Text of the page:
Melt season is 2 to 4 weeks ahead of 2012, which set record for low extent
Arctic sea ice extent continues to track toward a record low, the National Snow and Ice Data Center reported last week, resuming regular updates of sea ice after switching to a new satellite for the measurements.
As of June 7, the sea ice meltdown was ahead of 2012 by two to four weeks. Sea ice extent hit a record low that year and has been near that level every year since. The past two years, it set new record-lows for winter extent.
There was extensive early ice melt in the Beaufort Sea and surging warm air from eastern Siberia and northern Europe are part of what is driving this year’s below-average ice conditions, according the June 7 bulletin from the NSIDC.
The overall sea ice extent for May also set a new record low, at 4.63 million square miles, on the heels of record lows in January through April. May’s ice extent was 224,000 square miles before the previous record low set in 2004, and 537,000 square miles below the 1981 to 2010 long-term average.
During May, the ice melted away at a rate of about 23,600 square miles per day, compared to the average of about 18,000 square miles per day. May air temperatures 4 to 5 degrees Fahrenheit above the 1981 to 2010 average across most of the Arctic Ocean, and even warmer — 7 to 9 degrees Fahrenheit — in parts of the Chukchi Sea, north of Alaska.
The latest satellite readings show ice thicknesses in parts of the Arctic similar to 2015, but thinner overall than during the past five years. Early 2016 readings by York University researchers show thicknesses in the Northwest Passage similar to that in 2015.
Data from the European Space Agency’s CryoSat-2 satellite show that first-year ice in March 2016 is thinner compared to the March 2011 to 2016 average, especially in the Beaufort Sea (20 to 40 centimeters thinner) and the Barents and Kara seas (10 to 30 centimeters thinner). Multiyear ice north of Canada and Greenland is also thinner.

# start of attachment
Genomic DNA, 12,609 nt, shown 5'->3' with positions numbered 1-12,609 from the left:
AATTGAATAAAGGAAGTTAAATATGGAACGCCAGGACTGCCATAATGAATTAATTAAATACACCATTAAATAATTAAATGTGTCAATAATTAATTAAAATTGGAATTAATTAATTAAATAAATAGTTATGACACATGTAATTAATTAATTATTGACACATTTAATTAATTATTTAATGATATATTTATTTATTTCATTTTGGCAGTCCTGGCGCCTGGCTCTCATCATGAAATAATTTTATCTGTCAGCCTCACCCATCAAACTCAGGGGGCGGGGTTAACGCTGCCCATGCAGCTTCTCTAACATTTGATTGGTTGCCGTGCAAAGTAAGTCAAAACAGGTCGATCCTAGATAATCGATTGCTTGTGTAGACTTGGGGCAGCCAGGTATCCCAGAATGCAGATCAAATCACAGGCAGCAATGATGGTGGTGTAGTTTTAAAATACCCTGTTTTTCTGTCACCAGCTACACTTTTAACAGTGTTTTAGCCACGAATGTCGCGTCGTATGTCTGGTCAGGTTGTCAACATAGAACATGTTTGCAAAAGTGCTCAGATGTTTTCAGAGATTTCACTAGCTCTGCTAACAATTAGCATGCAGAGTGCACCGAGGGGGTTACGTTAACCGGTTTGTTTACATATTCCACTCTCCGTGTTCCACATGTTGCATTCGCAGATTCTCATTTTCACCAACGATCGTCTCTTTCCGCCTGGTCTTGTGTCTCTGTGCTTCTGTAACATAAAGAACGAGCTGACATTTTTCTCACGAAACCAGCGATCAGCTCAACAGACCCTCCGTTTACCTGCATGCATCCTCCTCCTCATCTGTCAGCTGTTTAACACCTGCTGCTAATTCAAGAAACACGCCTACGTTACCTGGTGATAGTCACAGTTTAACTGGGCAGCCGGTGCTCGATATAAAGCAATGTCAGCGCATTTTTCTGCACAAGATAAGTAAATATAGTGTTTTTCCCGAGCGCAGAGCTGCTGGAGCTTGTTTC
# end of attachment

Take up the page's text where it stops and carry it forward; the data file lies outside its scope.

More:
In Barrow, Alaska, researchers recently found widespread signs of early melting, with sea ice much thinner than average, as well as melt ponds that formed early in the season. Local weather observations indicate a winter-long pattern of unusual offshore wind that may have contributed to early melting. Barrow also had its earliest-ever snow melt-out on May 20, with a melt season that began 10 days earlier than the previous record, set in 2002.
The National Oceanic and Atmospheric Administration announced on May 20 that Barrow, Alaska recorded the earliest snowmelt (snow-off date) in 78 years of recorded climate history. Typically snow retreats in late June or early July, but this year the snowmelt began on May 13, ten days earlier than the previous record for that location set in 2002.
Along with melting sea ice, the northern hemisphere also saw record- and near-record low spring snow cover extent from March through May, based on data from the Rutgers University’s Global Snow Lab. April’s snow cover was the lowest at 27.91 million square kilometers (10.78 million square miles), and May was the fourth lowest at 16.34 million square kilometers (6.3 million square miles).
Around Antarctica, sea ice grow slower than average during May, with the total extent dipping below average in the second half of the month. Antarctic sea ice extent for May 2016 averaged 4.13 million square miles, about 35,000 square miles below the 1981 to 2010 long-term average.
Antarctic sea ice has been trending at near-average to below-average levels since June of 2015. In May 2016, extent was particularly low in the Bellingshausen Sea, Fimbul Ice Shelf area, and Wilkes Land Coast, but well above average in the northwestern Weddell Sea near the Antarctic Peninsula.